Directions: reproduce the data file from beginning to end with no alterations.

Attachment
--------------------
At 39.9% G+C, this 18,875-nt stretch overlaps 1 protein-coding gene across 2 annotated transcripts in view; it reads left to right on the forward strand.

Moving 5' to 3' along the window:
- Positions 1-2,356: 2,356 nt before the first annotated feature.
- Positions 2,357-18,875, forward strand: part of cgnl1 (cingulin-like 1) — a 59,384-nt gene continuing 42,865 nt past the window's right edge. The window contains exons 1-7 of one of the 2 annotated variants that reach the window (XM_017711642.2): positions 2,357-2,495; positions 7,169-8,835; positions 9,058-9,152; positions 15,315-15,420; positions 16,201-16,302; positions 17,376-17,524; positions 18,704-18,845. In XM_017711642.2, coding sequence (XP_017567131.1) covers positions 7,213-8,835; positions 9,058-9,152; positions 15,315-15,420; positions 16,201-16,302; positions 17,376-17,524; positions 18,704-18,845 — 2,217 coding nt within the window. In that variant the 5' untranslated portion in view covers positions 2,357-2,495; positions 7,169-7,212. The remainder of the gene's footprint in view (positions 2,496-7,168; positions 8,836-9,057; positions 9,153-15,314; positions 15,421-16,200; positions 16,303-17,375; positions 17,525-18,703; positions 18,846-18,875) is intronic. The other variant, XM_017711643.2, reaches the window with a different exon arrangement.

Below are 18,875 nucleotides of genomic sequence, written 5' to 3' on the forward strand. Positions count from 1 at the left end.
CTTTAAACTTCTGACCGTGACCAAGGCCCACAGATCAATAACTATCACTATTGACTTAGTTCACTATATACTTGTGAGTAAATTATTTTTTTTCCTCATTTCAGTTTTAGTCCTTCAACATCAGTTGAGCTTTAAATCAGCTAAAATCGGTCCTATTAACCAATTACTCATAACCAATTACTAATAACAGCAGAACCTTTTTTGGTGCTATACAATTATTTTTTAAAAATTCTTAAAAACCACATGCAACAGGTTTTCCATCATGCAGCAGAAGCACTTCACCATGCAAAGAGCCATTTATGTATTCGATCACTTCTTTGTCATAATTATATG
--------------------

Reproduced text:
At 39.9% G+C, this 18,875-nt stretch overlaps 1 protein-coding gene across 2 annotated transcripts in view; it reads left to right on the forward strand.

Moving 5' to 3' along the window:
- Positions 1-2,356: 2,356 nt before the first annotated feature.
- Positions 2,357-18,875, forward strand: part of cgnl1 (cingulin-like 1) — a 59,384-nt gene continuing 42,865 nt past the window's right edge. The window contains exons 1-7 of one of the 2 annotated variants that reach the window (XM_017711642.2): positions 2,357-2,495; positions 7,169-8,835; positions 9,058-9,152; positions 15,315-15,420; positions 16,201-16,302; positions 17,376-17,524; positions 18,704-18,845. In XM_017711642.2, coding sequence (XP_017567131.1) covers positions 7,213-8,835; positions 9,058-9,152; positions 15,315-15,420; positions 16,201-16,302; positions 17,376-17,524; positions 18,704-18,845 — 2,217 coding nt within the window. In that variant the 5' untranslated portion in view covers positions 2,357-2,495; positions 7,169-7,212. The remainder of the gene's footprint in view (positions 2,496-7,168; positions 8,836-9,057; positions 9,153-15,314; positions 15,421-16,200; positions 16,303-17,375; positions 17,525-18,703; positions 18,846-18,875) is intronic. The other variant, XM_017711643.2, reaches the window with a different exon arrangement.

Below are 18,875 nucleotides of genomic sequence, written 5' to 3' on the forward strand. Positions count from 1 at the left end.
CTTTAAACTTCTGACCGTGACCAAGGCCCACAGATCAATAACTATCACTATTGACTTAGTTCACTATATACTTGTGAGTAAATTATTTTTTTTCCTCATTTCAGTTTTAGTCCTTCAACATCAGTTGAGCTTTAAATCAGCTAAAATCGGTCCTATTAACCAATTACTCATAACCAATTACTAATAACAGCAGAACCTTTTTTGGTGCTATACAATTATTTTTTAAAAATTCTTAAAAACCACATGCAACAGGTTTTCCATCATGCAGCAGAAGCACTTCACCATGCAAAGAGCCATTTATGTATTCGATCACTTCTTTGTCATAATTATATG